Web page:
The Nov. 9 article, "New sermon from the evangelical pulpit: global warming," failed to mention that there's another side.
Richard Cizik is the vice president for governmental affairs for the National Association of Evangelicals, and he does personally endorse the film "The Great Warming."
But Mr. Cizik does not speak for the association and its 30 million members, which last January refused to take a position on global warming because it saw no consensus on the climate-change issue among Evangelicals.
More important, the Interfaith Stewardship Alliance in July released "A Call to Truth, Prudence, and Protection of the Poor: An Evangelical Response to Global Warming," which is now endorsed by 120 leading Evangelicals, including climate scientists, geologists, biologists, and environmental economists, as well as pastors and theologians, plus 20 non-Evangelical scientists.
The "Call to Truth" argues that recent and foreseeable climate change is largely natural, is on balance as likely to be beneficial as harmful, and is not subject to significant mitigation by mandatory reductions in CO2 emissions (the achievement of which would be harmful to the world's poor).
For those who support climate-change action, "creation care" is a good motive, but that concept doesn't justify a given position on any given environmental concern; that requires good scientific, economic, and ethical analysis.
E. Calvin Beisner
Pembroke Pines, Fla.
National spokesman, Interfaith Stewardship Alliance; and coauthor of, "A Call to Truth...."
I read with interest the Nov. 6 article, "After the Amnesty: 20 years later," and I think it would be only fair to show the other side of the story.
Illegal immigration is a serious problem in America.
Why is it so difficult to talk about and show how it has negatively affected American families, our communities, and our nation?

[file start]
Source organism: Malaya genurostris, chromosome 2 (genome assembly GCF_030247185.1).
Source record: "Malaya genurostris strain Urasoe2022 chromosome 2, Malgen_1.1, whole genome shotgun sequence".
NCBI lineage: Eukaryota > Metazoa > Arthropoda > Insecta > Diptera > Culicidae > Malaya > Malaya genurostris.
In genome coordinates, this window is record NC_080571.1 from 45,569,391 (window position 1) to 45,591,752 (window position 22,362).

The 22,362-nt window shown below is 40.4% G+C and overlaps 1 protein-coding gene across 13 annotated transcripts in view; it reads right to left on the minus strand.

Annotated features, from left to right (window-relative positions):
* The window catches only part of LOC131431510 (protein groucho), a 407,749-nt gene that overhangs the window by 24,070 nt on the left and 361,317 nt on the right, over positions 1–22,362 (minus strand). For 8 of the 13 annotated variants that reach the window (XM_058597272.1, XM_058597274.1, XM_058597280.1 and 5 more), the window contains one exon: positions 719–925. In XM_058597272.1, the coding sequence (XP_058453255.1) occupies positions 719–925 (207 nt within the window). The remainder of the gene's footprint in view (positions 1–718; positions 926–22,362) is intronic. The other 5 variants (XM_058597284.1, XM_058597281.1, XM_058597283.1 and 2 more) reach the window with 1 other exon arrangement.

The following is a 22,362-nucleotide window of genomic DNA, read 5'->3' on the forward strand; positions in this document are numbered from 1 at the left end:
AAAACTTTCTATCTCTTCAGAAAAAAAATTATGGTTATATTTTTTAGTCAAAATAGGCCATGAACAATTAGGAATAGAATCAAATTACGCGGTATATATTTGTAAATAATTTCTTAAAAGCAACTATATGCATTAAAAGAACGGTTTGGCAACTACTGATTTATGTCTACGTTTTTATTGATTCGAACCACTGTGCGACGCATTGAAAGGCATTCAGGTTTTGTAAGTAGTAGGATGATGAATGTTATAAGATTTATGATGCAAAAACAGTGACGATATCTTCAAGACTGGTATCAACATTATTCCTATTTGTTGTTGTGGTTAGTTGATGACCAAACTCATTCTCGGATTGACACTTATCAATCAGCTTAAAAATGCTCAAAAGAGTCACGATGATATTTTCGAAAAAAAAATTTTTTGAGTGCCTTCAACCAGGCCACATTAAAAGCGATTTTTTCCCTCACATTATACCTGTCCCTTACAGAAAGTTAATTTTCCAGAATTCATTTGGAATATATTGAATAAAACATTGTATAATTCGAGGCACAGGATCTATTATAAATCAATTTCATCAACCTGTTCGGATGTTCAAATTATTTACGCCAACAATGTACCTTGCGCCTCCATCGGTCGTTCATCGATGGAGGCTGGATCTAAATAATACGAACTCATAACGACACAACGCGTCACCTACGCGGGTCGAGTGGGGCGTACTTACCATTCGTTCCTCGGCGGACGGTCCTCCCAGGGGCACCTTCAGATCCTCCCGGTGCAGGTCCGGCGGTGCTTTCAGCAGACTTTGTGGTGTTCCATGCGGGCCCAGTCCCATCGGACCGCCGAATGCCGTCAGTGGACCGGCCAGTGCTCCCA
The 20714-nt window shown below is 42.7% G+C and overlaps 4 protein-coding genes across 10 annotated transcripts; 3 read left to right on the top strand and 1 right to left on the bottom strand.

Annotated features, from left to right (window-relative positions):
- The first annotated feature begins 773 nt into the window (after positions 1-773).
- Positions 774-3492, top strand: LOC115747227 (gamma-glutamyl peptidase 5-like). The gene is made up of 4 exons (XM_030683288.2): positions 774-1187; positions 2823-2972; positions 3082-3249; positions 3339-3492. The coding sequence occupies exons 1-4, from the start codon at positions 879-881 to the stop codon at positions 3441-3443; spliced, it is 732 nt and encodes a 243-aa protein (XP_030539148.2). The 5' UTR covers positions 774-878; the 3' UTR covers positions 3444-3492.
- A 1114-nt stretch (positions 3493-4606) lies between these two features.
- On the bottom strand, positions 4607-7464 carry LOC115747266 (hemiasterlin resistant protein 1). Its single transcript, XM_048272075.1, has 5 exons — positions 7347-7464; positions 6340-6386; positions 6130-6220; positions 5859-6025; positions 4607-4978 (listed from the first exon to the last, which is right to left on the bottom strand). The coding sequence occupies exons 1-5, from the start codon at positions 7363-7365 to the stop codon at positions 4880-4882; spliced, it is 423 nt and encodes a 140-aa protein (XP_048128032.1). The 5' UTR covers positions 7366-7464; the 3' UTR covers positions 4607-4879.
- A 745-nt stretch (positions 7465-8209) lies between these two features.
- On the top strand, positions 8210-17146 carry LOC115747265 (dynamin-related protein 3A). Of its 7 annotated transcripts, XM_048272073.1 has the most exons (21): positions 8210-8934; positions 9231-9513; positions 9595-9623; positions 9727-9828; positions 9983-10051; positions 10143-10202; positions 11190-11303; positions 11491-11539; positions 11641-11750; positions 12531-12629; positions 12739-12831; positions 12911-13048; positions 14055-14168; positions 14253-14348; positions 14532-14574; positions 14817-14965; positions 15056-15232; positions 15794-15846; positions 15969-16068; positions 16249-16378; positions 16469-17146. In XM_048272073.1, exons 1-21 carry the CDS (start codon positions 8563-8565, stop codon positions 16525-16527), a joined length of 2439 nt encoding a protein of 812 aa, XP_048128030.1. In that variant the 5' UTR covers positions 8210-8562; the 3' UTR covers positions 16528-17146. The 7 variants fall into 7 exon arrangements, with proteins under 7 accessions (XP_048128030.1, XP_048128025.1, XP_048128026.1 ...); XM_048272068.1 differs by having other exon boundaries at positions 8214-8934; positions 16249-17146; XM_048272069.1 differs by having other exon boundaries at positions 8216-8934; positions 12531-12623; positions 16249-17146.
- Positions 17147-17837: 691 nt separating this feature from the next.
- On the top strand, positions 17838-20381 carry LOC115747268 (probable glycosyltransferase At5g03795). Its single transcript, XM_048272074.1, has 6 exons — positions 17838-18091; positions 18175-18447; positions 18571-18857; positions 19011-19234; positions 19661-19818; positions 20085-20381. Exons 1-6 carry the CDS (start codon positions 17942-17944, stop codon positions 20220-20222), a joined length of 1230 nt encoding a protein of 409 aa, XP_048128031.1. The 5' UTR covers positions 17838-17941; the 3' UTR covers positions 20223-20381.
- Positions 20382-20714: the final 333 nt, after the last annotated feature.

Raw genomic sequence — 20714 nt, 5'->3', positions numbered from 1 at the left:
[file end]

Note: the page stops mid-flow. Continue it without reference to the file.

Many who are here illegally seem to be forcing their culture and their language on America. They do not want to assimilate, and some declare that they are here to take back the land that was stolen from them long ago.
Please do a story from the American point of view.
I write in response to the Nov. 13 article, "More people give the gift of choice," about giving gift cards for the holidays.
The perfect gift is to pick up brand new bills at the bank (one-dollar or five-dollar bills, so that the stack is a little bit thick) and lightly glue them all on one end so that the bills will be like a note pad.
It is fun to receive such an unusual presentation of plain old cash.
Then, when the gift recipients pay for an item at a store, they can simply pull out the pad and start pulling off the right number of bills – that is, if they can bear to part with this cute stack of money.
Doing this puts fun into the use of the gift, no matter what the beginning amount. Everyone delights in this – the gift giver, the recipient of the gift, the one collecting the spent bills, as well as those who see the transaction.
The real value of our gifts is to delight one another. Is it not?
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